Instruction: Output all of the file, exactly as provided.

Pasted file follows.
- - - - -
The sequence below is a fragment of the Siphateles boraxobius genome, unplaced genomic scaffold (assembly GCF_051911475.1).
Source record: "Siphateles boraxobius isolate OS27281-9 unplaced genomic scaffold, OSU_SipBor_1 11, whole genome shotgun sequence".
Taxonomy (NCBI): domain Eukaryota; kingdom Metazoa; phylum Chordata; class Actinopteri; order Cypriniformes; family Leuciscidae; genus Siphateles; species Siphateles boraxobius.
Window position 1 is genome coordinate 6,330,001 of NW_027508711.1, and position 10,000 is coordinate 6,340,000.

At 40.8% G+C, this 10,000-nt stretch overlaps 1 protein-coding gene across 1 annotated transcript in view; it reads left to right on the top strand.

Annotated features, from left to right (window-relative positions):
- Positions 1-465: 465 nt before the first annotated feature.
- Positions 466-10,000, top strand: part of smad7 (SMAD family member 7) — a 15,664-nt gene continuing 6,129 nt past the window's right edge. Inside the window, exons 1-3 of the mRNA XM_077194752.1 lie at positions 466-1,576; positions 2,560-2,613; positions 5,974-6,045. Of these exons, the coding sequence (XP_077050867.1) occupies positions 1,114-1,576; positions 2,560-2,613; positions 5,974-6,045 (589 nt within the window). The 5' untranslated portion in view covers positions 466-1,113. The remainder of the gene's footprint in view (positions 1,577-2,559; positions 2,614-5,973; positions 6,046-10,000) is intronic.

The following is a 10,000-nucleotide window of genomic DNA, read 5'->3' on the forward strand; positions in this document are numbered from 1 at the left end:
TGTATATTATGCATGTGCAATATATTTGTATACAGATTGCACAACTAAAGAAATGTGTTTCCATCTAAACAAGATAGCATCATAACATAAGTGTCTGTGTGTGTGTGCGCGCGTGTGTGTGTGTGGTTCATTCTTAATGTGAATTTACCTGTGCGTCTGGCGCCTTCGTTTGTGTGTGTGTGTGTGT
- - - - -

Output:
The sequence below is a fragment of the Siphateles boraxobius genome, unplaced genomic scaffold (assembly GCF_051911475.1).
Source record: "Siphateles boraxobius isolate OS27281-9 unplaced genomic scaffold, OSU_SipBor_1 11, whole genome shotgun sequence".
Taxonomy (NCBI): domain Eukaryota; kingdom Metazoa; phylum Chordata; class Actinopteri; order Cypriniformes; family Leuciscidae; genus Siphateles; species Siphateles boraxobius.
Window position 1 is genome coordinate 6,330,001 of NW_027508711.1, and position 10,000 is coordinate 6,340,000.

At 40.8% G+C, this 10,000-nt stretch overlaps 1 protein-coding gene across 1 annotated transcript in view; it reads left to right on the top strand.

Annotated features, from left to right (window-relative positions):
- Positions 1-465: 465 nt before the first annotated feature.
- Positions 466-10,000, top strand: part of smad7 (SMAD family member 7) — a 15,664-nt gene continuing 6,129 nt past the window's right edge. Inside the window, exons 1-3 of the mRNA XM_077194752.1 lie at positions 466-1,576; positions 2,560-2,613; positions 5,974-6,045. Of these exons, the coding sequence (XP_077050867.1) occupies positions 1,114-1,576; positions 2,560-2,613; positions 5,974-6,045 (589 nt within the window). The 5' untranslated portion in view covers positions 466-1,113. The remainder of the gene's footprint in view (positions 1,577-2,559; positions 2,614-5,973; positions 6,046-10,000) is intronic.

The following is a 10,000-nucleotide window of genomic DNA, read 5'->3' on the forward strand; positions in this document are numbered from 1 at the left end:
TGTATATTATGCATGTGCAATATATTTGTATACAGATTGCACAACTAAAGAAATGTGTTTCCATCTAAACAAGATAGCATCATAACATAAGTGTCTGTGTGTGTGTGCGCGCGTGTGTGTGTGTGGTTCATTCTTAATGTGAATTTACCTGTGCGTCTGGCGCCTTCGTTTGTGTGTGTGTGTGTGT